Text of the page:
Of all the alcoholic liver disease patients thronging the out-patient departments of the Post Graduate Institute of Medical Education and Research (PGIMER), nearly 50% are from Punjab.
What draws them to this institute is the stem cell treatment offered to the severe alcoholic hepatitis that acts as a boon.
PGI is the only tertiary hospital in the region which caters to this end-stage liver disease from Punjab, Himachal, Haryana and Chandigarh.
The stem cell treatment reports 78% success in cases of severe alcoholic hepatitis. A report on the same had been published in the prestigious American journal of gastroenterology this month. Moreover,
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“For the first time, taxpayer money will be used to kill human beings in the embryonic state in order to harvest stem cells,” wrote the Osservatore Romano newspaper, which underlined how this is the result of new guidelines “after President Barack Obama overturned a decision by the Bush administration banning publically funded stem cell research”.
The Vatican newspaper cited the website of the Episcopal Conference of the United States which said “this is a new chapter in the division between biomedical research and its necessary ethical basis, the respect for human life at all stages.”
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After US President Barack Obama opened up to embryonic stem cell research, “we will have an America that will begin to run ,and an Italy that risks becoming a parasite,” were the fears expressed by pharmacologist Elena Cattaneo, director of the stem cell research center of the University of Milan.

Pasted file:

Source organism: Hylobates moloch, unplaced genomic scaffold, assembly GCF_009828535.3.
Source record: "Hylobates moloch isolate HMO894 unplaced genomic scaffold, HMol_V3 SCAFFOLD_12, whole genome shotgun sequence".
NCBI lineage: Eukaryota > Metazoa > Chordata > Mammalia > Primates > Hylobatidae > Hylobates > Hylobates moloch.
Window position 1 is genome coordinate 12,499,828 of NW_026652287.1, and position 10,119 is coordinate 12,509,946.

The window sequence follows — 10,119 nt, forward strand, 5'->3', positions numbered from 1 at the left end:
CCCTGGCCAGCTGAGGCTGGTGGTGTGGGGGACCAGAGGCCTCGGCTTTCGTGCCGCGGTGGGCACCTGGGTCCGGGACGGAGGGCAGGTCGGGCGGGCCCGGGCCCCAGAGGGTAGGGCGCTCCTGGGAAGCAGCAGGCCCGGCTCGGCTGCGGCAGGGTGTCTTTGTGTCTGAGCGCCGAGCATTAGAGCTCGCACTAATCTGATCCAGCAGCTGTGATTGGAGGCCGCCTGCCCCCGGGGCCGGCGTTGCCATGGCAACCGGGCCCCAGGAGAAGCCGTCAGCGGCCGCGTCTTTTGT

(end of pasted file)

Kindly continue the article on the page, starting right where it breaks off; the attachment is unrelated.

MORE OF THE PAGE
Obama’s attitude, observed the Italian researcher today during a meeting in Milan, “is very positive. He has opened the door to research,” she said to Adnkronos Salute, “but with caution, without crying miracle. With the idea that perhaps tomorrow future generations will be able to benefit
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Ever since human induced pluripotent stem cells were first derived in 2007, scientists have wondered whether they were functionally equivalent to embryonic stem cells, which are sourced in early stage embryos.
Both cell types have the ability to differentiate into any cell in the body, but their origins — in embryonic and adult tissue — suggest that they are not identical.
Although both cell types have great potential in basic biological research and in cell- and tissue-replacement therapy, the newer form, called IPS cells, have two advantages. They face less ethical constraint, as they do not require embryos.
Japanese researchers have been able to improve the symptoms of Parkinson’s disease in monkeys by transplanting nerve cells derived from embryonic stem cells into their brains, the team has announced.
The finding is the world’s first reported success of its kind with a primate, according to the research team led by Associate Prof. Jun Takahashi of Kyoto University‘s Institute for Frontier Medical Sciences. It has been released in the online edition of U.S. journal Stem Cells.
After the transplant, the monkeys, which had been almost unable to move, showed improvements in their symptoms to the point where they became able to